In general I'm less exacting and am happy mixing mine up with a dining fork: it doesn't combine it quite as well but I don't mind the lotion being a trifle grainy with the beeswax and oil - it melts in rapidly when applied and reminds me that I created it myself - with a minimum of equipment. 

Grateful thanks to my very capable niece Lucy, who created this splendid recipe.  If sharing it with others please acknowledge the source.

A further variation:
If your lotion seems a bit rich or oily you can make it lighter by adding equal quantities of pure vanilla essence (avoid the one with sugar and bits in it!) and lemon juice, say half a teaspoon of each per cup of aqueous cream, more or less depending on your preference.

A very fast and easy light skin cream:
Aqueous cream can be diluted with equal parts of lemon juice and vanilla essence as described immediately above.  The ingredients can be combined using a fork.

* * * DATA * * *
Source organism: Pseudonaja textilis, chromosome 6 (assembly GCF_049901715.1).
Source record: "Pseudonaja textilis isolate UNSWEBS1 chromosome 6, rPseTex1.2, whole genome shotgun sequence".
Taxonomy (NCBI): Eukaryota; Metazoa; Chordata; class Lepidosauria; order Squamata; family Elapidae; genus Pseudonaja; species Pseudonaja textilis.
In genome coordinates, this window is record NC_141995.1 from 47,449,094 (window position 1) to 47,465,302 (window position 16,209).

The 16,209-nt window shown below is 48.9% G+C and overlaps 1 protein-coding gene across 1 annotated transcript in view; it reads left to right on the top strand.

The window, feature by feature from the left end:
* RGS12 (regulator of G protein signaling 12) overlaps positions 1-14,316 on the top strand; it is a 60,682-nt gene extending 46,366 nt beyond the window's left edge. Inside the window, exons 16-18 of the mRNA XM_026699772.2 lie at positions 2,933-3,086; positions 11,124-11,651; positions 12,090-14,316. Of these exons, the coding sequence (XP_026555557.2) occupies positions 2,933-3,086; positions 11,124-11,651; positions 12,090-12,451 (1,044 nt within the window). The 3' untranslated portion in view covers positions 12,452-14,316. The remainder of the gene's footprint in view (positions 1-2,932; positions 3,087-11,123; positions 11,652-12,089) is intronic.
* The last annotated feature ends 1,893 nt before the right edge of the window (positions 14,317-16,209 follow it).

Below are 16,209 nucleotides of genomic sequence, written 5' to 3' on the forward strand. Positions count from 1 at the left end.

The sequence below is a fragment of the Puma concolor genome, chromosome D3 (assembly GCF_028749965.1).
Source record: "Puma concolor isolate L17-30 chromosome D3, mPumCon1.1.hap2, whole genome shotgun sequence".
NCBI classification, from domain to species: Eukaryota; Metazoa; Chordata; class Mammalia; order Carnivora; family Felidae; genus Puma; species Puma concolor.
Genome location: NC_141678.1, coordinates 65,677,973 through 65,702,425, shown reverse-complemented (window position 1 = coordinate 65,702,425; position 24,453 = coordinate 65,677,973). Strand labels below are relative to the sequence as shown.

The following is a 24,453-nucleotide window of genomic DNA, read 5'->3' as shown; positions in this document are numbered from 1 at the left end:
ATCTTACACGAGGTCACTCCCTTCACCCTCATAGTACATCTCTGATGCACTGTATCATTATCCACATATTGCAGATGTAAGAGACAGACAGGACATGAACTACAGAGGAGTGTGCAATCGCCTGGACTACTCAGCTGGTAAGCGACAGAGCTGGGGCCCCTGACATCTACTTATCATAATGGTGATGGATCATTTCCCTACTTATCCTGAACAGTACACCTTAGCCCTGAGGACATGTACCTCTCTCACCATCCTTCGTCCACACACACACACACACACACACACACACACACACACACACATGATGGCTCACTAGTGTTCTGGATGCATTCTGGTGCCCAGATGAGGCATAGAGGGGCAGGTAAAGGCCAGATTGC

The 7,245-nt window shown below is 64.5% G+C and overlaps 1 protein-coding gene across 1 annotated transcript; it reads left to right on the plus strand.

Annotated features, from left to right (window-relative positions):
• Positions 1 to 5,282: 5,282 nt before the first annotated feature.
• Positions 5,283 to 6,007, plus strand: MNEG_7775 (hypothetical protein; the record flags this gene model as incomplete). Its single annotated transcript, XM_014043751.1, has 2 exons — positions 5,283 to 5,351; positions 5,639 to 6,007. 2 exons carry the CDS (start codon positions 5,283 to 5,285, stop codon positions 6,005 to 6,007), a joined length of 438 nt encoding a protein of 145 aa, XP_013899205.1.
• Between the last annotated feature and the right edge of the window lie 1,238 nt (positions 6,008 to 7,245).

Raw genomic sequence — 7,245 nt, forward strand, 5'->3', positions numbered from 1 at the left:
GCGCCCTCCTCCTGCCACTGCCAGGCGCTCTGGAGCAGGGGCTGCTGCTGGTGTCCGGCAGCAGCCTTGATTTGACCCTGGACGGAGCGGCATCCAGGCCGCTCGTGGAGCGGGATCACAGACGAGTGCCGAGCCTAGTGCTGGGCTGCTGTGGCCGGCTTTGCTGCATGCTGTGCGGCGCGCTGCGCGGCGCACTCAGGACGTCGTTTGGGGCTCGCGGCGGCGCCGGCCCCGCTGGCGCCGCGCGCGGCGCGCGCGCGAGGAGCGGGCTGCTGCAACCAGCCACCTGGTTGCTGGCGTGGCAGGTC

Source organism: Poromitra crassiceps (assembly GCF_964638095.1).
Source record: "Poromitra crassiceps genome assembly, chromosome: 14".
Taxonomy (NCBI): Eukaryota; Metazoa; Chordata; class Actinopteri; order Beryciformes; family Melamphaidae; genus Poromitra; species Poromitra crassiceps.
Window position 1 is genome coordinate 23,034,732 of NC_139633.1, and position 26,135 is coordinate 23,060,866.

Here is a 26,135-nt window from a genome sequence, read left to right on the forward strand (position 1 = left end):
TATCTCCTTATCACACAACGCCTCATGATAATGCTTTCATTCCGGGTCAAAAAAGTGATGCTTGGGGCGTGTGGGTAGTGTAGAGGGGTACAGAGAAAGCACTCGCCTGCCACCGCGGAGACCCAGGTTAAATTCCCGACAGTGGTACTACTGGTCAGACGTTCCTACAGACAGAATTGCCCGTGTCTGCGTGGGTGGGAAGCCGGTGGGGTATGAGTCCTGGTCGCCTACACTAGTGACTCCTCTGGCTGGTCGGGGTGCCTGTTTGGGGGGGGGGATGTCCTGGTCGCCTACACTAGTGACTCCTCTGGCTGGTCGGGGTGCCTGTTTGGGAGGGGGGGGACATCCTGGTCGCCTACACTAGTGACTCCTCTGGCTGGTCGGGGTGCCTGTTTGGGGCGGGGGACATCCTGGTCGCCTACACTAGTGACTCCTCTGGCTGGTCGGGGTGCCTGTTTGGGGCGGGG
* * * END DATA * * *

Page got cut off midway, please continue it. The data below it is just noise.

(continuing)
MORE ABOUT MOISTURISES, OILS AND VARIOUS INGREDIENTS: A high price tag definitely does not indicate a better product: for years I paid $80 dollars plus for a little pot of Elizabeth Arden face cream until a change in circumstances put it out of my reach.  After that I switched to a locally produced one with a lanolin base which was about tenth of the price and my skin improved thereafter.   

Lanolin is an entirely natural substance produced by sheep to keep their skin nice and their wool waterproof.  It's obtained from their fleeces which are pressed after they are shorn.